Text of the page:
To me, there is something too static and statistical about genealogical numbering systems. I know they are meant to be useful when discussing my mother's mother's mother's mother's father's mother's father's father's family history, for example, but I am not really sure if giving that person a number would help my research at all.
In most of the usual numbering system I am apparently considered to be number one. I am the first generation.
My father is number two. My mother is number three. They are the second generation.
My siblings are also considered to be the first generation. It seems odd to me that they would not be on a tree meant for future generations to examine.
Things become even more complication when cousins are mentioned. One of the most overwhelming aspects of family history research is to work out where all the siblings and cousins fit in!
For example, I have recently discovered another page about my Huntingdonshire Ginn ancestors. It matches the information I have acquired elsewhere.
I already know there is a document online about the Cole line of my family. A while ago, I helped to discover more about that branch of the family tree, in London and Surrey. I found that several ancestors had the name of Welcome Cole, though I am not yet sure if a current American author of that name is a distant relative or not.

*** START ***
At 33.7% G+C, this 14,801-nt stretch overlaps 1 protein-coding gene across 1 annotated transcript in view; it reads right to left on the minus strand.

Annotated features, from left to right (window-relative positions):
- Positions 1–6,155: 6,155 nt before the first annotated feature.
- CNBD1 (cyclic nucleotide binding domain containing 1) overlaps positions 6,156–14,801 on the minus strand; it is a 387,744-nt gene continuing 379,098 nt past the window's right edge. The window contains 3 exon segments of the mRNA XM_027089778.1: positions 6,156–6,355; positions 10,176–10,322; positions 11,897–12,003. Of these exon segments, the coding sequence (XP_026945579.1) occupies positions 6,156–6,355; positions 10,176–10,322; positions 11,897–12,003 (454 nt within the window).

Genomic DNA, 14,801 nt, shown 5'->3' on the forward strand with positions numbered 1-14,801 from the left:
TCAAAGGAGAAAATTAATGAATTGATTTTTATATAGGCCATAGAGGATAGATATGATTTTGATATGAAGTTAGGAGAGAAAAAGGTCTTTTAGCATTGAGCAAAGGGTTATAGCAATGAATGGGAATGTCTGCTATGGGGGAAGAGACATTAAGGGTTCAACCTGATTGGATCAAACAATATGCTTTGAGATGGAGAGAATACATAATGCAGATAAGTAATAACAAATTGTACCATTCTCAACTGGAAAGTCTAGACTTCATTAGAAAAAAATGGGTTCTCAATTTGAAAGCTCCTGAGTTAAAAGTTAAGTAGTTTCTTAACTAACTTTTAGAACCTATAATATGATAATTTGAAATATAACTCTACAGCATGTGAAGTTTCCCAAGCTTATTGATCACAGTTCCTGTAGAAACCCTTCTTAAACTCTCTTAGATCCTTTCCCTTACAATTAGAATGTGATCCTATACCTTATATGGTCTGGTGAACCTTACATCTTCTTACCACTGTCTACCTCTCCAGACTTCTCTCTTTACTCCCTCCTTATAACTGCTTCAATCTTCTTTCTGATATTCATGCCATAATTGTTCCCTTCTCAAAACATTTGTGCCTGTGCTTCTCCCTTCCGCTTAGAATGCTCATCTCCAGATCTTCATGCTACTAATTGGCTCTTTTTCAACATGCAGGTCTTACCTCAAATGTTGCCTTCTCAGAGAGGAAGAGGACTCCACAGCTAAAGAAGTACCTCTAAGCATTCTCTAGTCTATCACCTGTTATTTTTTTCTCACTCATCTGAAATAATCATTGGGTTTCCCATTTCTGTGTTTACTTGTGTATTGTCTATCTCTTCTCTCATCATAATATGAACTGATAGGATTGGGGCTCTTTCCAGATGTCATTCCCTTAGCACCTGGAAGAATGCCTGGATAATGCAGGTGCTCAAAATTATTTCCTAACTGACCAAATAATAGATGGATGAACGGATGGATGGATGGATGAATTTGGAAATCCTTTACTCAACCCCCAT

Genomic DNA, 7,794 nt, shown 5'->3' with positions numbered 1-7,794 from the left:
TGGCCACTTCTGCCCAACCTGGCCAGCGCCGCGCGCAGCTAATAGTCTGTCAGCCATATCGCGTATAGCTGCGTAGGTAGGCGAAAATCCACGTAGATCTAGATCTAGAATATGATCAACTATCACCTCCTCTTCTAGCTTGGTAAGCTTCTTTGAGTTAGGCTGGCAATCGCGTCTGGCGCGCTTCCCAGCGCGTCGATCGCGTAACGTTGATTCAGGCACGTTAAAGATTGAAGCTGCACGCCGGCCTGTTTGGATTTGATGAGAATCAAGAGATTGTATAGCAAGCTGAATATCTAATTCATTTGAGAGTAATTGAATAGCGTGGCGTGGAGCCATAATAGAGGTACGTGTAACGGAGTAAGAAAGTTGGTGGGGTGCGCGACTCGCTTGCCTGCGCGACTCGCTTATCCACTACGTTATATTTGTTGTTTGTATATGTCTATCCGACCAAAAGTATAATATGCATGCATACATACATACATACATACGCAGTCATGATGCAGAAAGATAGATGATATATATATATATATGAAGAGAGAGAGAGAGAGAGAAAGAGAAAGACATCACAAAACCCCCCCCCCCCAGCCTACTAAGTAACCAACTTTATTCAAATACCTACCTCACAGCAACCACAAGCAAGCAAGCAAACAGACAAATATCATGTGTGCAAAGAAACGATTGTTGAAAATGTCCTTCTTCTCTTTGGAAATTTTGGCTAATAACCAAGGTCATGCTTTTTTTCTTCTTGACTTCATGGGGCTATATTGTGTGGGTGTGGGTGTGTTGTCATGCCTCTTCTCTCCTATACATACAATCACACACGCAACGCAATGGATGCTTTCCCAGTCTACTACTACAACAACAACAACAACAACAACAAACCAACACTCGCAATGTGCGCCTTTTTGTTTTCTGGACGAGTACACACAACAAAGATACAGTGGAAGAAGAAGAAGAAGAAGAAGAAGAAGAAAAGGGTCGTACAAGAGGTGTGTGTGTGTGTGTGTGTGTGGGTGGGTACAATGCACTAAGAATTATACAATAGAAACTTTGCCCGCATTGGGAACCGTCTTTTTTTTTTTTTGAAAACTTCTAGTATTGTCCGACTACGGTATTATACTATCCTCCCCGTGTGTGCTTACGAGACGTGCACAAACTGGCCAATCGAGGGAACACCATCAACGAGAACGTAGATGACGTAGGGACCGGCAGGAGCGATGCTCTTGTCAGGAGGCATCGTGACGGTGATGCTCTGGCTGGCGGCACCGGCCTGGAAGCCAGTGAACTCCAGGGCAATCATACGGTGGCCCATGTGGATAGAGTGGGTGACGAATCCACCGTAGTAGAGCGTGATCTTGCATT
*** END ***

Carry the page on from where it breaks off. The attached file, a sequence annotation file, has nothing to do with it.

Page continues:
You may already know that I often feel overwhelmed by all the distant and long-lost cousins suddenly popping up in my family tree, especially through contact with their descendants. Working out how to put together a full family tree on paper, or even on a screen, is proving difficult for me. There is so much information to include.
I may decide to develop my own genealogical numbering system. The ones I have researched seem to complicate things. I want a system that will make it easier for me to understand family relationships and the geographical features of my ancestry, and the ancestry of my husband.
Here are a few of my earlier blog posts mentioning cousins:
A postcard from a stranger
Something quite marvellous
At the seaside - part one
In memory of generations past
The probate debate
So many cousins
Town ancestors and country ancestors
Finsbury Park and London family history
Molenbeek and me